A Keepsake

“C’mon, pops. Let’s go.”

“I’m comin’, I’m comin,’” I said, moving as slowly as I could manage. It was time to go, time to move out and go to…

I shuddered.

The Home.

I’d bought my house fifty years ago, not a year after my first son had been born. And all it took was three oversized men to tear everything out of it and throw my entire life into the back of a truck.

“I said c’mon!” my son wailed. Still as impatient as he was when he was four, forty years ago.

I stopped next to the ramp leading up to the cavernous truck where my life was headed and leaned on my cane. I was wearing an old suit. Might as well impress some people on this momentous day of the next—and final—stage of my life.

My son threw his hands up in the air and growled. Luckily, I always had the old guy defense of pretending I never heard him. People would just give me sympathy. “Oh, you poor man,” they’d say. “It must be so hard.”

Not that I was interested in any post-menopausal women pining over me and my ailments. Besides, where I was going, my kind would be a dime a dozen.

The boxes kept coming. Most had been packed by the movers, some had items poking out of their tops. I had taken great care in the boxes I packed myself. I knew which one I was waiting for.

“Listen, old man,” my son said, much closer now, and also friendly despite his choice of words, “I know this is a tough day for you, but we really do have to go. The movers don’t need our help, the home is expecting you, and I have things to do, myself.”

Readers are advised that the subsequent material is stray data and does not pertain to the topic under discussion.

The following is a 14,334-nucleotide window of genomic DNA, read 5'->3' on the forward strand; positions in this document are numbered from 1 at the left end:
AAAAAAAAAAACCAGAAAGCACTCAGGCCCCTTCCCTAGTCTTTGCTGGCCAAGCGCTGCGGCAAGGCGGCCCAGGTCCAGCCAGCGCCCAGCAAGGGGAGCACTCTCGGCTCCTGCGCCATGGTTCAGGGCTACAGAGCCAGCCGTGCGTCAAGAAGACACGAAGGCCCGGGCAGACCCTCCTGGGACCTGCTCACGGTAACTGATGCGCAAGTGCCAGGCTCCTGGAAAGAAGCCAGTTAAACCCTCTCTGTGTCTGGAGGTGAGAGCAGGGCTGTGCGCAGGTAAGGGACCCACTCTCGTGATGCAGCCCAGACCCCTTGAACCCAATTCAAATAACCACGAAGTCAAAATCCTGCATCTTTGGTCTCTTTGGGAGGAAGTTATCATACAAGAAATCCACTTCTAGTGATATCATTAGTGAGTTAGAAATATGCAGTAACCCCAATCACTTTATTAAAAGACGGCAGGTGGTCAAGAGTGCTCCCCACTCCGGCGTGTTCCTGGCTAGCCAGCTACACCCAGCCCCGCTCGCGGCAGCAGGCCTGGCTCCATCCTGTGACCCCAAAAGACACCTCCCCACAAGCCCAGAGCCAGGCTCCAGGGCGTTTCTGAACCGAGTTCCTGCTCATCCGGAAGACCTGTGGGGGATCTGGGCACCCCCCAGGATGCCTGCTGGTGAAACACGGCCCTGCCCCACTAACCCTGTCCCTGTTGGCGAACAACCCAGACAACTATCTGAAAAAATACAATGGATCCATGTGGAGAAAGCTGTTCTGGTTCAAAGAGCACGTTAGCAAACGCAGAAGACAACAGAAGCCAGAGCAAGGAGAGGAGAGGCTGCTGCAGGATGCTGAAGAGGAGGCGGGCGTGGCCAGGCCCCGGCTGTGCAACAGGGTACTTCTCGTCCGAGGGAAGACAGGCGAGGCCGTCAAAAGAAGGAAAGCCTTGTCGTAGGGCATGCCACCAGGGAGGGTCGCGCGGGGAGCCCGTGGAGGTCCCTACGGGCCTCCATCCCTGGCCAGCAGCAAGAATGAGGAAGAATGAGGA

I continued to ignore him adamantly. But since there had been no way I might have missed that last part, I nodded to acknowledge him. He walked to his car, which was still running, and leaned on the roof of it just in the corner of my vision.

One of the movers carried by a large, unopened box containing a plastic Christmas tree. I had refused to take it out, insisting instead to get a real tree every year. There was no other way.

Other boxes the movers had packed passed by in a steady march, and just as I was thinking about how much shit I’d had and how little of it I’d used, I saw what I needed.

I raised my cane with an impressive deftness in front of the box. The man stopped, startled. I was afraid he’d drop the box, but then again, he likely would have left it to be crushed inside the truck anyway. “Give me that, son,” I said. I hoped my look was one that conveyed I wouldn’t let him say no. He just shrugged and set the box on the ground in front of me.

I knelt, groaning with my joints, and opened a flap. It was a tea set, one which had caused a ruckus after Millie’s death when it suddenly disappeared. It was her favorite, and the initial rumors were that it was to be an inheritance. But no one had been given it at the reading of her will.

That’s because I had stowed it. It was a stroke that had taken her from me, but I wasn’t going to let her go completely out of my life. I promised myself I would never forget her, even if dementia took my mind from me.

I picked up one particular cup and held it to my face, breathing it in. It was old now, but I could still smell her in it. I lifted it by the handle and looked at the perfect lipstick stain that had been left that day. Her last cup of tea. Our last cup together. I pressed my lips lightly against the pink impression, and held the cup to my heart. We were together again. Anything new didn’t matter as long as we had each other.

I felt my son’s hand at my back, soft and gentle. He had seen everything. He knew. Such smart children. They got that from their mother.

I reached inside of my suit jacket and dropped the teacup in a deep pocket and turned to my son. “Well, what the hell are you waiting for?” I said. “Let’s get a move on!”

They of course got their impatience from me.

Originally published November 2013 on StoryWrite. Edited June 2017.

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